$\dfrac{Q^2 e^2}{m^2v^2r^2} = \dfrac{F}{m} \dfrac{1}{mv^2} \sim \dfrac{a}{E}$


Notes du jour:

Tuesday, October 28, 2014

EM Notes Part I: The visual bit of relativistic EM fields pointing at the observer

This is kind of cool from yesterday's EM notes.  Our professor pointed out that if you calculate the field from a relativistically moving electric charge, you'll always find that it's pointed straight at the point of observation.  Anyone have any idea why?  The argument could certainly be made that if you measure the field from a static charge that it will also be pointing straight at you.  Then, there's also the realization that the Lorentz transformation only affects the E and B fields in a frame that are perpendicular to the frame's tangential velocity.  I'm not sure that's either here or there since the point of observation can be anywhere.  Here's the associated diagram for the curious.


Friday, October 24, 2014

Day o' Videos: Presentation and Flying Superconductors

The lab book today was a bit sparse and a bit dry.  This is a bit odd considering I got to play lab yesterday...  You'll see.

First, here's an archival video of the presentation I did last Sunday for the TX APS section meeting here in College Station.  I fumble a few times, but the content is all there.  If you have any questions, they are very, very welcome!

The second video has some kind of cool stuff in it.  Not stuff that went the way I had hoped mind you, but cool nonetheless.  Here's the deal; we'd hoped to make a spiffy little superconductor visibly quenching video.  The idea was to suspend a superconductor as a pendulum in a magnetic field.  It was hoped that as the field increased, the superconductor would swing away from the pole of the magnet, (it did), and that as the field increased more, the superconductor would quench and fall from it's suspended state, (it didn't).  Our melt-texture growth superconductor from CAN just won't quench in 12.8 kG fields.  We already knew that.  Our next hope was to go with a low quality superconductor which should have quenched at a lower field strength.  I didn't consider the fact that quality also affects the force available for superconductor levitaiton, and so the lower quality superconductor did absolutely nothing.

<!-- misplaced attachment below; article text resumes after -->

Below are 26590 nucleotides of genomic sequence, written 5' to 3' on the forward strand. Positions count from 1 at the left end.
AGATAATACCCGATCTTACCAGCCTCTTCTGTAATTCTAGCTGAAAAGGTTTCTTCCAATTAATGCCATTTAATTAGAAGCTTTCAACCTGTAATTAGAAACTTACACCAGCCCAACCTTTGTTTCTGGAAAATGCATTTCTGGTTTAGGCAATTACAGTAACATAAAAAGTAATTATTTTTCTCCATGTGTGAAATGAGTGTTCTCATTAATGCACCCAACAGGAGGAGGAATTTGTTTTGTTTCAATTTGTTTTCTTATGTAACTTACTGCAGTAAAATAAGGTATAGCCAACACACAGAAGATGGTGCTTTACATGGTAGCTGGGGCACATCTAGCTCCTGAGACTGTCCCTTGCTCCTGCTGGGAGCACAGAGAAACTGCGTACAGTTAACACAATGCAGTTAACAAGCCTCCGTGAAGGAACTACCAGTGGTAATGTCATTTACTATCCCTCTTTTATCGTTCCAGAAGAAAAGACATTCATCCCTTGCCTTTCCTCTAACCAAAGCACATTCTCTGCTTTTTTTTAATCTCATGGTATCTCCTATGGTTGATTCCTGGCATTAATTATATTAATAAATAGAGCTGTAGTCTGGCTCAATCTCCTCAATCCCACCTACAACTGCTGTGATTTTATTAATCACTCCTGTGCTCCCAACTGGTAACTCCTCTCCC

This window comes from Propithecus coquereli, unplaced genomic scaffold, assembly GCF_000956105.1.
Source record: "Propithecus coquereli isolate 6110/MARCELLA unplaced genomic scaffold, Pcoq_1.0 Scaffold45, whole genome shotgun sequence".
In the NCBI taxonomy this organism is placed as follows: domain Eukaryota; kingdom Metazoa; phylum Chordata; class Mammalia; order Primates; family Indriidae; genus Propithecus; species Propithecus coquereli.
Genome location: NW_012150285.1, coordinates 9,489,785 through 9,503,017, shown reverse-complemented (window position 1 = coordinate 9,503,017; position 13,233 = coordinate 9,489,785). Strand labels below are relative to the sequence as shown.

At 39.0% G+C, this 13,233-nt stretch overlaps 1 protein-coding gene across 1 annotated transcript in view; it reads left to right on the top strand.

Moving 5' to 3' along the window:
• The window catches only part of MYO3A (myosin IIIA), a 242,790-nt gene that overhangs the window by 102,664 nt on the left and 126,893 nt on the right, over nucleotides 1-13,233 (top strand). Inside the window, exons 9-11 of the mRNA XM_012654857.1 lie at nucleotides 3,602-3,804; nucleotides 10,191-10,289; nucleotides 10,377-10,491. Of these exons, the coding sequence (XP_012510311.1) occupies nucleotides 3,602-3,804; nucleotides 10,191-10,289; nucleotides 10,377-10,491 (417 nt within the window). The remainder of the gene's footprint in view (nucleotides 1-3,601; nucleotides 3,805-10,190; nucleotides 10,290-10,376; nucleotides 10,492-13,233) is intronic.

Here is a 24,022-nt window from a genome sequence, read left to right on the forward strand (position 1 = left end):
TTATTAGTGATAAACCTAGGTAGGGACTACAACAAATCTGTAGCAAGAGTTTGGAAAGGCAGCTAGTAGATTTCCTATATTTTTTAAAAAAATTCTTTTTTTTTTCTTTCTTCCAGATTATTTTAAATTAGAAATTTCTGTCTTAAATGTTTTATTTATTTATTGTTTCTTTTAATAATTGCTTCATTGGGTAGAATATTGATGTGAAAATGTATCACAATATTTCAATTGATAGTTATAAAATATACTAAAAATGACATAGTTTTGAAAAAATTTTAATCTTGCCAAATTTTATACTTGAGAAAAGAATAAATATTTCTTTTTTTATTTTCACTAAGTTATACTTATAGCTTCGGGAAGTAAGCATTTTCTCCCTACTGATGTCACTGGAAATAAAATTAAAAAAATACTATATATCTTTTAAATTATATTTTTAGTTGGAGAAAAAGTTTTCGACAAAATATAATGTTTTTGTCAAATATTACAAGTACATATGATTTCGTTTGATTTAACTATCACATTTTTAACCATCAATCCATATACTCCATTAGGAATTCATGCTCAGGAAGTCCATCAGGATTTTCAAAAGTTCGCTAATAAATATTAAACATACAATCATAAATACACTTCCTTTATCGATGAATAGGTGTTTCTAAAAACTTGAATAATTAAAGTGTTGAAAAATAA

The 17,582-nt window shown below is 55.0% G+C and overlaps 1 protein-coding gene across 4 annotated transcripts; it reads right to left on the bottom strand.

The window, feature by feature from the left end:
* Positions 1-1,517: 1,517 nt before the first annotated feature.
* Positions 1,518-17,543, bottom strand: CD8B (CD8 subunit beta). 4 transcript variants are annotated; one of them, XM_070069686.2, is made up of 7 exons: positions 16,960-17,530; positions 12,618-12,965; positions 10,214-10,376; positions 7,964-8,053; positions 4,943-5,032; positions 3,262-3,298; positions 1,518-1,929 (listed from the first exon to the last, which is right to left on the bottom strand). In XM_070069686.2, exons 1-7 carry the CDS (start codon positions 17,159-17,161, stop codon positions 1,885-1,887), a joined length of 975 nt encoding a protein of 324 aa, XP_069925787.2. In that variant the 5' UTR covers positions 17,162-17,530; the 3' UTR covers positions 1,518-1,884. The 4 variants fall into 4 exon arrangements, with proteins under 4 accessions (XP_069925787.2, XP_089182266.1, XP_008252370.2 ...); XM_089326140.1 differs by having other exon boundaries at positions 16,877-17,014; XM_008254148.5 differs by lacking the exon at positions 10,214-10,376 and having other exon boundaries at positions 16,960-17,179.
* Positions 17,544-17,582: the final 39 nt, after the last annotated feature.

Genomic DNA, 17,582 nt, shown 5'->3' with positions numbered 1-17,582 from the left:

In any event, it was educational and fun to watch the high quality superconductor as the field was ramped up.  Here's what you'll see.  As the field between the magnet poles is increased, the cylindrical superconductor which must have frozen in a bit of residual field when it was cooled will first orient it's magnetic moment perpendicular to the field to minimize the torque it feels.  As the field strength is increased, the superconductor will then begin to move itself out of the magnet altogether eventually swinging off the screen.  You'll also catch the odd snippet of extraneous lab conversations.